Nick Harkaway's first novel, The Gone Away World, proves that you can only talk about the really important things in the world by resorting to science fiction. At the heart of this silly, horrifying romp is a brilliant science fictional conceit for talking about the senselessness of war: a super-weapon that isn't just senseless, but which actually eradicates sense. Spoilers are crawling up your arm, just below.
In The Gone Away World, there's a huge senseless war in a fictional central Asian country, and the British decide to unleah their secret weapon: the Go Away Bombs, which are only supposed to be inhumanly massive weapons of mass destruction but turn out to be far, far worse. The Go Away Bomb, in theory, strips the information away from matter, turning it into raw chaos and essentially erasing it. But in practice, the Go Away Bomb turns people and objects into Stuff, a sort of raw ontological matter which people shape into monstrous, or crazy forms using their thoughts and basest emotions.
The other half of the book is a sort of coming-of-age narrative of an un-named narrator and his friend, Gonzo Lubitsch. Without giving too much away, there's a massive twist about two thirds of the way through the book which puts everything you've read up until then in a new light and makes the whole exercise much more worthwhile, if you're willing to buy into it.
Beyond that, the Gone Away World is an alarming mash-up of genres. It's sort of one-half post-apocalyptic horror story, and one-half prim comedy of manners: call it P.G. Margaret Atwoodhouse. It doesn't always work, and there are sections where Harkaway goes off on a three-page comic digression that aren't nearly as funny as he seems to think. But over time, you start to recognize a kind of over-arching logic to the overly chatty narrative voice. It's like the voice of someone who's stared into the face of non-existence, and mangled existence, and is trying to maintain a whole image of the world with jokes and weird patter.
The most compelling parts of the book, frequently, have to do with war or military training. The main character gets dragged into the military life unwillingly, but somehow becomes a very assured guide to the realities of combat and preparedness. (The fact that Harkaway is the son of famous spy novelist John le Carré may have something to do with his ease at describing derring-do.) And then the entertaining story of crazy warfare turns into the story of how the world dissolves into goo. Here's an early description of the formless Stuff eating a bunch of soldiers, in which the Stuff literally becomes a sort of formless personification of warfare:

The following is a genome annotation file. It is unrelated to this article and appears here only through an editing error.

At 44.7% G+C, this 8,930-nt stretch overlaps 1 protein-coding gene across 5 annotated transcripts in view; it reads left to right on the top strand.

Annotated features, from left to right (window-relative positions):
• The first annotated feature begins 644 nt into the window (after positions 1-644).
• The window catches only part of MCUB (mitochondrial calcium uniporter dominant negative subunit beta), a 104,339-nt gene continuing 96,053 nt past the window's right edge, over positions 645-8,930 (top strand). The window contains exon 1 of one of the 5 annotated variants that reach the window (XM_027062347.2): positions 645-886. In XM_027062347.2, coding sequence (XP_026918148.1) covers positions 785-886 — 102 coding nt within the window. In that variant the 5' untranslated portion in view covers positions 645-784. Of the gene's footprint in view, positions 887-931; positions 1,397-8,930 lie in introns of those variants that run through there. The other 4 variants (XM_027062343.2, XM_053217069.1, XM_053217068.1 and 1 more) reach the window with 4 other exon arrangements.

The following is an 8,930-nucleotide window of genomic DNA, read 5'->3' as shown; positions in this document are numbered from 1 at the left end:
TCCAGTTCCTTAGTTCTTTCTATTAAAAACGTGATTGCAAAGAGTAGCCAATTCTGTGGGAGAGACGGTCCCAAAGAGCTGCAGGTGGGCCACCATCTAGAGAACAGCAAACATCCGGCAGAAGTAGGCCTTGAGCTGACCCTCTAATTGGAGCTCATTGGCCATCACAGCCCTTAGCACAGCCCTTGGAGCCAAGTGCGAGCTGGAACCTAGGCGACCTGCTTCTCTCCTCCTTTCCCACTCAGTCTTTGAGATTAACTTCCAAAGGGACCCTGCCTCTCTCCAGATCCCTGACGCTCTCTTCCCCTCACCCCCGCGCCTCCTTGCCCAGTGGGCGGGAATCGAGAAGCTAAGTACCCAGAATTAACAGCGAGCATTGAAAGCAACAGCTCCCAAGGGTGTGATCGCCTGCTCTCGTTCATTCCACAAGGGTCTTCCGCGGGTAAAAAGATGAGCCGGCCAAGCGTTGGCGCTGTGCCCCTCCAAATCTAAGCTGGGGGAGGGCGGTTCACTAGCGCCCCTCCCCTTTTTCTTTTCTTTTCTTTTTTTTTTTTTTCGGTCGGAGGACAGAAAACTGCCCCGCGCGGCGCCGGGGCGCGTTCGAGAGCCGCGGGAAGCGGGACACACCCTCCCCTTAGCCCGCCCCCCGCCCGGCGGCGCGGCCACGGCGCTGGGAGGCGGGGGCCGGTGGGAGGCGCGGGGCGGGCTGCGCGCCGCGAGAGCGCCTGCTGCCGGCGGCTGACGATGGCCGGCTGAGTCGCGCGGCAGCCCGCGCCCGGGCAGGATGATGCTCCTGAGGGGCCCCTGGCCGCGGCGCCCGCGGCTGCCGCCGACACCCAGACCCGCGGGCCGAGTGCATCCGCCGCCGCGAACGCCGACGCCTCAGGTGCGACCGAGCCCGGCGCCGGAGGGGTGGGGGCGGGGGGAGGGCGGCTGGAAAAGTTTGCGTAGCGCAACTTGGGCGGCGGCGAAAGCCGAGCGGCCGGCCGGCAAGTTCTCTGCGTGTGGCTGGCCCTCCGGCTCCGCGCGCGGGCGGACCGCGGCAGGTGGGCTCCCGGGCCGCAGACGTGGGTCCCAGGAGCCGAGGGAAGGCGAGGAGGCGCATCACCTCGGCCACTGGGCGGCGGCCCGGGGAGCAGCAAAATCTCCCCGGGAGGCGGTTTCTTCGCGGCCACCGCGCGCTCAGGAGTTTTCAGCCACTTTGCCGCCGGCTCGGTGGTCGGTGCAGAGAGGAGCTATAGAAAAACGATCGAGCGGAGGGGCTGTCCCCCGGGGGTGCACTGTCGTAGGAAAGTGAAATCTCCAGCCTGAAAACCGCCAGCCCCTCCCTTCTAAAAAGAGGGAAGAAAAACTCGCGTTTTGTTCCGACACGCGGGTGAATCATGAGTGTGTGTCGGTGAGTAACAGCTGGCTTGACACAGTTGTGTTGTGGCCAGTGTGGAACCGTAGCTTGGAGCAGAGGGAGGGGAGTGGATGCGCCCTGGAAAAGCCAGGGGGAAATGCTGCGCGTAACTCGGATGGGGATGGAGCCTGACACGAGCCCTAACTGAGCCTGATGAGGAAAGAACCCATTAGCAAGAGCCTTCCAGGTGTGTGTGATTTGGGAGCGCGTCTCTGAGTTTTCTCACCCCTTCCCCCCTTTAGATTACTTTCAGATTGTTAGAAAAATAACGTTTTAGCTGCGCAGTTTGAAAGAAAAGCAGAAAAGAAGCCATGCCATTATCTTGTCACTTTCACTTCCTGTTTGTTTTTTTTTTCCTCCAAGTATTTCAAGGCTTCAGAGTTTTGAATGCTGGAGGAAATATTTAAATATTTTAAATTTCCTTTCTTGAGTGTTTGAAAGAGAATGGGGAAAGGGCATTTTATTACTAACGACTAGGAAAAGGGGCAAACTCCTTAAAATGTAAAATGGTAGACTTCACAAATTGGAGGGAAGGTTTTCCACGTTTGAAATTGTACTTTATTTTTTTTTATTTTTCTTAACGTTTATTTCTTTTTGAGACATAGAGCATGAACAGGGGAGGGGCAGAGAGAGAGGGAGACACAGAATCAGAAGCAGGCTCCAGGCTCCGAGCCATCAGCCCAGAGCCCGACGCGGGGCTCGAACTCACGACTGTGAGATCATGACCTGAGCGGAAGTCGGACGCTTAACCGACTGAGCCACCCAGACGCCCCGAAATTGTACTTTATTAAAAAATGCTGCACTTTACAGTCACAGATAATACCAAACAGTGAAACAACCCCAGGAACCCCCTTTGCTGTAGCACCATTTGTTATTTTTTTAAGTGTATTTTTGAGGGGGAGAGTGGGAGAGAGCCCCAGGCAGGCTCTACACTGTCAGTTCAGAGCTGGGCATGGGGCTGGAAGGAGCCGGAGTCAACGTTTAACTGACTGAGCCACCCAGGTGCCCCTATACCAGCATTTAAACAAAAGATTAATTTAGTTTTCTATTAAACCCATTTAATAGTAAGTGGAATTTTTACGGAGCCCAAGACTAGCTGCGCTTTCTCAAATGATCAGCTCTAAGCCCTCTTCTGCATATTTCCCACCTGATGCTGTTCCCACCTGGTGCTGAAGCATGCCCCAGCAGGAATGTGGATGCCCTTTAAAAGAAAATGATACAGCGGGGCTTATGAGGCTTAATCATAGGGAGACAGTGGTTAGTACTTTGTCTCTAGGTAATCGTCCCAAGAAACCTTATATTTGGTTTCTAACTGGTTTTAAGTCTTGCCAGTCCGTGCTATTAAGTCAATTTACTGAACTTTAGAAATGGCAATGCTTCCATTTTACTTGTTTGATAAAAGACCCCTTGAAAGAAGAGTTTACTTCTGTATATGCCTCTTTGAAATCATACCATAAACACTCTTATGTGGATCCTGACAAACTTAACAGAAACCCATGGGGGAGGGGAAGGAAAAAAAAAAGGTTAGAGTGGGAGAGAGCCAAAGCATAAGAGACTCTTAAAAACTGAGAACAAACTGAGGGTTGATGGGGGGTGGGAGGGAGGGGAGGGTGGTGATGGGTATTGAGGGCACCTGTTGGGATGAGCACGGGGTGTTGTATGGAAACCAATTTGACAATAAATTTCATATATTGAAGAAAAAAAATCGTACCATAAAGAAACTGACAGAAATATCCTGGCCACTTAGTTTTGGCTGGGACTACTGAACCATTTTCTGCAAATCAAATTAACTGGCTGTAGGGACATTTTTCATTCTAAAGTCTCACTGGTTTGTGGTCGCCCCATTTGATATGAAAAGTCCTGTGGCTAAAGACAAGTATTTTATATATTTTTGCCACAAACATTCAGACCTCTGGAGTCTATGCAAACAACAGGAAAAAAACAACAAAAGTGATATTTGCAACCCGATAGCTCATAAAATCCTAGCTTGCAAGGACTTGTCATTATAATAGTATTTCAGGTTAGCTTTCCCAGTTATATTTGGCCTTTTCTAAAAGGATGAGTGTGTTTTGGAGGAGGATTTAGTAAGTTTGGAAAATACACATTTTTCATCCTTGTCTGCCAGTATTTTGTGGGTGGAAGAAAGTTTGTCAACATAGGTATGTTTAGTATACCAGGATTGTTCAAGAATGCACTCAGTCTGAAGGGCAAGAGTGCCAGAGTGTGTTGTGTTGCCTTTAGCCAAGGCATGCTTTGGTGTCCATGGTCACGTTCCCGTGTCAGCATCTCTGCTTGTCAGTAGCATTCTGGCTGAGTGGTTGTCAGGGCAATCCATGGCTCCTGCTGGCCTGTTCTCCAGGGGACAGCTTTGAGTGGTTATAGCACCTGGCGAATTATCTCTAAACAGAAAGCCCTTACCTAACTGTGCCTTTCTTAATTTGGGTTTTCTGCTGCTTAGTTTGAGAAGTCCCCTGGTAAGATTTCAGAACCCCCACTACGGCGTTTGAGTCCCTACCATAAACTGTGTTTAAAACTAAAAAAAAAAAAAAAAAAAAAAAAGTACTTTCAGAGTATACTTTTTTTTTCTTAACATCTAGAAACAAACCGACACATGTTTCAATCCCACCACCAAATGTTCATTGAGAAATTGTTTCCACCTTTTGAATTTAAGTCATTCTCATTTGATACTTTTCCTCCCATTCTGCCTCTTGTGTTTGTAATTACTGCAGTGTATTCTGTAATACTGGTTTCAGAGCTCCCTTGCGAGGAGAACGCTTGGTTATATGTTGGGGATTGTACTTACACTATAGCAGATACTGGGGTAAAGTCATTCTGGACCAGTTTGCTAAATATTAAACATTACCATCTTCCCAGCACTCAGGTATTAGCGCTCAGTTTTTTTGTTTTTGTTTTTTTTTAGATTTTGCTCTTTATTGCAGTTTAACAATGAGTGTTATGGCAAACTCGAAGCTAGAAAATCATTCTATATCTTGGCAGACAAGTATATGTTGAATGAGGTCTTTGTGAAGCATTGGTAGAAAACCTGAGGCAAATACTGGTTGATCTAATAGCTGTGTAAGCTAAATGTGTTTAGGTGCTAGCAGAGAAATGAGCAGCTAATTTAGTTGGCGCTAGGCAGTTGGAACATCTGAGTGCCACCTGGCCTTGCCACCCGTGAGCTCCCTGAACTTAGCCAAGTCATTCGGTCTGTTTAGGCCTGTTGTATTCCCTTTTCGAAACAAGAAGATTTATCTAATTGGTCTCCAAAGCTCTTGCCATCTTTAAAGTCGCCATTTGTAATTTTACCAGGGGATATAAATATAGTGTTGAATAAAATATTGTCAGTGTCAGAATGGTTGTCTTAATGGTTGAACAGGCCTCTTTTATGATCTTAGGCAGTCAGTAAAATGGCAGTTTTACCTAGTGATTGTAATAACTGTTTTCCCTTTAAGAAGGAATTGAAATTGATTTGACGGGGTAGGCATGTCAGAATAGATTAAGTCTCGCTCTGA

The Stuff is ragged and wispy. It is encountering some pressure or energy at our circumference, and responding to it. Things are happening at the meniscus: familiar shapes are appearing — armed men, vehicles, guns. They shimmer and collapse into one another, getting more solid. Some of them are ludicrous or awful. A small group charges across the border, Iwo Jima style, brothers in arms. They are too close together, weirdly awkward, and as they turn, I see that they are conjoined, all seven of them. The sergeant's hand on his corporal's back, urging him on, melds smoothly into the uniform and the spine. The soldier behind, supporting the sergeant, is merged with him at the hip. They struggle, scream and tumble, bringing down the others. They are an image to be seen from one side, not real men at all. They die, probably because they have not enough hearts between them, and slump to the ground, where a corpse-carpet is forming, the familiar exterior decor of modern skirmishing. I can hear the bullets whizzing, though there is as yet no-one to fight. This is not an attack. It's atmosphere. It's war as a condition, war as furniture. We are under siege by a notion of war.
As the Stuff gets more pervasive and eats into everything, the world goes fully post-apocalyptic, and the livable world is reduced to a single zone, maintained by some mysterious substance that neutralizes the Stuff. As reality and personhood become more and more subjective, people have to decide how to deal with the Newly Made, people who didn't exist until the Stuff created them. And meanwhile, an evil corporation called Jorgmund is trying to take over what's left of the world.
Did I mention there were ninjas? They play an increasingly large role as the book goes on, after having seemed like an afterthought in the beginning. They turn out to be bad guys, and have to fight a whole troupe of mimes, who turn out to be good guys. And there are ninjas versus bees, as well. It's actually hard to convey quite how silly this book gets at times. A lot of the characters feel a bit throw-away, consisting mostly of a funny name and one larger-than-life characteristic. But the last third of the book is almost pure genius, bringing together a lot of threads that seemed random in order to pull out a series of satisfying, if crazy, surprises.
All in all, The Gone Away World is a frantically entertaining journey into the polluted heart of the 21st century war machine. But it's also a zany adventure comedy about martial arts fighters battling on the ramparts of an evil fortress and finding true love. Harkaway somehow takes that pungent mixture and turn it into a deep fable about discovering your real self when everyone's melting around you. It's a story that could only work as science fiction, and yet it's also bigger than its science fictional conceit.